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When I Grow Up

Reflection on Chapter 3: What Kind of Instructional Designer Do I Want to Be When I Grow Up?

Each blog post in this series (#WIWIK) will take a moment to reflect on the questions at the end of each chapter.

Feel free to join the conversation by responding in the comments with your answers to the discussion questions (with plain text or a link to your post).

Here is the reflection question for the third chapter:

Think about your current skills within your position. What title best describes you?

When I realized I wanted to transition into the career of an instructional designer, I had no idea how broad of an area that title covered. This chapter of Dr. Hobson's book focused on the various sectors in which instructional designers work, how the position can vary based on job-specific factors, and how the instructional design skills for all of these compare. Some of the instructional design paths Dr. Hobson mentions are: Educational Strategist, Course Architect, Educational Technologist, E-Learning Developer, Learning Scientist, Learning Experience Designer, and Curriculum Developer.

When I think about the professional skills I've acquired in my adult life, which has largely been defined by fourteen years teaching in middle and high school classrooms, I believe I'm currently best suited for a role in curriculum development. I know educational standards and content, am familiar with how to create effective learning experiences for secondary students, and have developed district-wide curriculum maps and course materials.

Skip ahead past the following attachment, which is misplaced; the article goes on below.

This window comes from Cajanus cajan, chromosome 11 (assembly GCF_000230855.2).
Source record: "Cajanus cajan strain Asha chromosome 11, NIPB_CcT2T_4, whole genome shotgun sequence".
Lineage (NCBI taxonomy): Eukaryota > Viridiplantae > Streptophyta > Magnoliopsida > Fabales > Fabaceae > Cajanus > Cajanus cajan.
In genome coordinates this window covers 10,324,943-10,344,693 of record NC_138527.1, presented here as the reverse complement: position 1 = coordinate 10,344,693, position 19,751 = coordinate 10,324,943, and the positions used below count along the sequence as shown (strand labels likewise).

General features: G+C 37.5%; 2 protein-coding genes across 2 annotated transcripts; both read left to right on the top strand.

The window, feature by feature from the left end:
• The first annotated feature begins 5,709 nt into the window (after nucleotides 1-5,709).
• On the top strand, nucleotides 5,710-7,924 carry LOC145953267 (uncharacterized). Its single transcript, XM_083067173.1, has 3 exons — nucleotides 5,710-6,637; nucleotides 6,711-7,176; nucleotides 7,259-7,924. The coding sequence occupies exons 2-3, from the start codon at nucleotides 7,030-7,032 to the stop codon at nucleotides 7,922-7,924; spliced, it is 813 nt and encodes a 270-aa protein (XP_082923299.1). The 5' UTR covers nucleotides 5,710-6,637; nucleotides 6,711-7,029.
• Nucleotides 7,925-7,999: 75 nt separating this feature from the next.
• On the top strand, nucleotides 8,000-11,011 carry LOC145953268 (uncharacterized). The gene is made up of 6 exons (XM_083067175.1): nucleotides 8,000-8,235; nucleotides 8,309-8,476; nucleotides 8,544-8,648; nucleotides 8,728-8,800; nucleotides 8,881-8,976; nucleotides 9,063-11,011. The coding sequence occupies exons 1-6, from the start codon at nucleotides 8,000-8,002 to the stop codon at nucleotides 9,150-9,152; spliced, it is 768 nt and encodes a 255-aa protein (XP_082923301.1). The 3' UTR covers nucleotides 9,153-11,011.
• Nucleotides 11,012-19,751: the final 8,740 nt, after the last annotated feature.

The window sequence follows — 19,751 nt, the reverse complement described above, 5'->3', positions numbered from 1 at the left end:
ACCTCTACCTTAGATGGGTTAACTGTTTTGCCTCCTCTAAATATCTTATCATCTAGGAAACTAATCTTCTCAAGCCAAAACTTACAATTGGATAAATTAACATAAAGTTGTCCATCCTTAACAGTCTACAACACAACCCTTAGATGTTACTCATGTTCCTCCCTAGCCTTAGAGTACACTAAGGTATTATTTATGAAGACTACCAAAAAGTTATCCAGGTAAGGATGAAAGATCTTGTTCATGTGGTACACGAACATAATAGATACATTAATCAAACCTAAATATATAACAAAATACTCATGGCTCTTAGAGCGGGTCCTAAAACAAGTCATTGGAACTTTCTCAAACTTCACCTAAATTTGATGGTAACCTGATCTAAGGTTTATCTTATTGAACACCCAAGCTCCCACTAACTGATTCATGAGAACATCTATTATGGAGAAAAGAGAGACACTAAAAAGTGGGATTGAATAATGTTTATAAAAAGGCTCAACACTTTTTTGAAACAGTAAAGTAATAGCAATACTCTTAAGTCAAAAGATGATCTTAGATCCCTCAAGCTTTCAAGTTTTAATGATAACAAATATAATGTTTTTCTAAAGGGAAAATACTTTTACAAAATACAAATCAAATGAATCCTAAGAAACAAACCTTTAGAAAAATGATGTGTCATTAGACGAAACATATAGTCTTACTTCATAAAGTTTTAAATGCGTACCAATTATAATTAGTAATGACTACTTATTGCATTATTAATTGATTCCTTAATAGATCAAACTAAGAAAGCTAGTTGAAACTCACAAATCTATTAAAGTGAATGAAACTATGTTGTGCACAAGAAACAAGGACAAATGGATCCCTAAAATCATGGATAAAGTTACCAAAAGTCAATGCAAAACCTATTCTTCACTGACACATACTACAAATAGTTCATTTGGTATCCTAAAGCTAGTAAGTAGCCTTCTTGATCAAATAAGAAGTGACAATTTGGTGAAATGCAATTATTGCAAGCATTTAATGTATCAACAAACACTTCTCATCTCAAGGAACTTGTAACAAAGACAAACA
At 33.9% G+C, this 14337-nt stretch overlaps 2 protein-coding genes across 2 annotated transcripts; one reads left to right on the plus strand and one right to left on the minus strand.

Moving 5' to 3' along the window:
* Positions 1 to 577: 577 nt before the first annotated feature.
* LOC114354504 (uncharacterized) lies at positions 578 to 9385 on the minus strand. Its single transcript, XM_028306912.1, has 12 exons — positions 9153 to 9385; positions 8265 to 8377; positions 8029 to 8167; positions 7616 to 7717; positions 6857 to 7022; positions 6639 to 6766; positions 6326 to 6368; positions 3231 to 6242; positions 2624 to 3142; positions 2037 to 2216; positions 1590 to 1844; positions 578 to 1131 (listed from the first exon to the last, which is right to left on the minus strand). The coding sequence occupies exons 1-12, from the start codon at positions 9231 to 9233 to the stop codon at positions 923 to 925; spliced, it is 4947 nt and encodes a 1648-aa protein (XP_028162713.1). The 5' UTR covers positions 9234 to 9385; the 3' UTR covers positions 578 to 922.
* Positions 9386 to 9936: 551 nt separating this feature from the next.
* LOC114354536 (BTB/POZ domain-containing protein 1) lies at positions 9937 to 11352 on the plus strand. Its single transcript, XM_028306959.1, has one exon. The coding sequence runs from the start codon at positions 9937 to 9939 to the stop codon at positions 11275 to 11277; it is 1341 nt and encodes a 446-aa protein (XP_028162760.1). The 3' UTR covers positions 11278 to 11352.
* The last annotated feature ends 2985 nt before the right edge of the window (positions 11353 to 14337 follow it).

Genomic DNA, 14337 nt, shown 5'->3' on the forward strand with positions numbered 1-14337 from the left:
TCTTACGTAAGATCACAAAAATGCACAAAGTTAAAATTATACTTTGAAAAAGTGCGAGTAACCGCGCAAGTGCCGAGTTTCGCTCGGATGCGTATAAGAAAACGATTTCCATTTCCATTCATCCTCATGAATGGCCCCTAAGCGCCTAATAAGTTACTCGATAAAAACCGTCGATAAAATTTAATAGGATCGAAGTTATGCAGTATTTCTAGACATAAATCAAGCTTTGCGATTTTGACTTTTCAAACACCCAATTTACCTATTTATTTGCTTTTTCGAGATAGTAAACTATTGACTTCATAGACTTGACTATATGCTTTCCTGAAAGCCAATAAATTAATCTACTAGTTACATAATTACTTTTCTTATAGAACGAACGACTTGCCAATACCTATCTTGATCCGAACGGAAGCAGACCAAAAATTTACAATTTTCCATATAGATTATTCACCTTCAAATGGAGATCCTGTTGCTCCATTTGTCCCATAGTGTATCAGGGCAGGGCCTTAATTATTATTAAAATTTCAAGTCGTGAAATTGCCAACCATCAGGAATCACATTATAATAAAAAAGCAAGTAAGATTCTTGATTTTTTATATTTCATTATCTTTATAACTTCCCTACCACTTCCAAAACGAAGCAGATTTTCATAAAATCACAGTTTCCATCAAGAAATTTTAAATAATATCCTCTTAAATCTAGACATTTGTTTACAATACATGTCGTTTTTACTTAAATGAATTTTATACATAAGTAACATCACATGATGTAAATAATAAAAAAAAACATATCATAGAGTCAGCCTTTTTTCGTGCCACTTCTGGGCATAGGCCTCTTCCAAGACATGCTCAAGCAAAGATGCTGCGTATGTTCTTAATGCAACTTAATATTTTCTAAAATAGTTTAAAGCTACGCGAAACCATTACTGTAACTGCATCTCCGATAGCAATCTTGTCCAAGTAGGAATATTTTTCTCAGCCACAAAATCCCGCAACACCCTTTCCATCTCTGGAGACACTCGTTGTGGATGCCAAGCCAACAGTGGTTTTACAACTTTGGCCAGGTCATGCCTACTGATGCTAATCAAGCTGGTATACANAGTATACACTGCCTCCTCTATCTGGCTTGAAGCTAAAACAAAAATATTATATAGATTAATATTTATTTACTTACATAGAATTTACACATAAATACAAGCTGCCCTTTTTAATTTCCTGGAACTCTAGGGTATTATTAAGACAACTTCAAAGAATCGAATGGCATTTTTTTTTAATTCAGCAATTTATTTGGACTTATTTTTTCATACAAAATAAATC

That said, I have begun to move more into an E-Learning Developer role. Over the past several months, I've become increasingly familiar with course authoring tools such as Articulate Storyline, Articulate Rise, and DominKnow One as well as tools to create learning resources and job aids such as Camtasia, Snagit, Affinity Publisher/Designer, and will soon start learning how to use Adobe's Creative Suite. Additionally, outside of my graduate work, much of the instructional design work I've done, both for Junior Achievement and Stride, has been taking preexisting storyboards and courses and rebuilding them for improved accessibility and a more positive user experience for everyone based on feedback from users and the quality assurance process.

Most of the projects I have ahead of me at Stride are continuing this process of migrating and improving existing courses, but I do look forward to the possibility of building my own courses from the ground up soon.


Hobson, L. (2021). What I Wish I Knew Before Becoming an Instructional Designer. Independently published.

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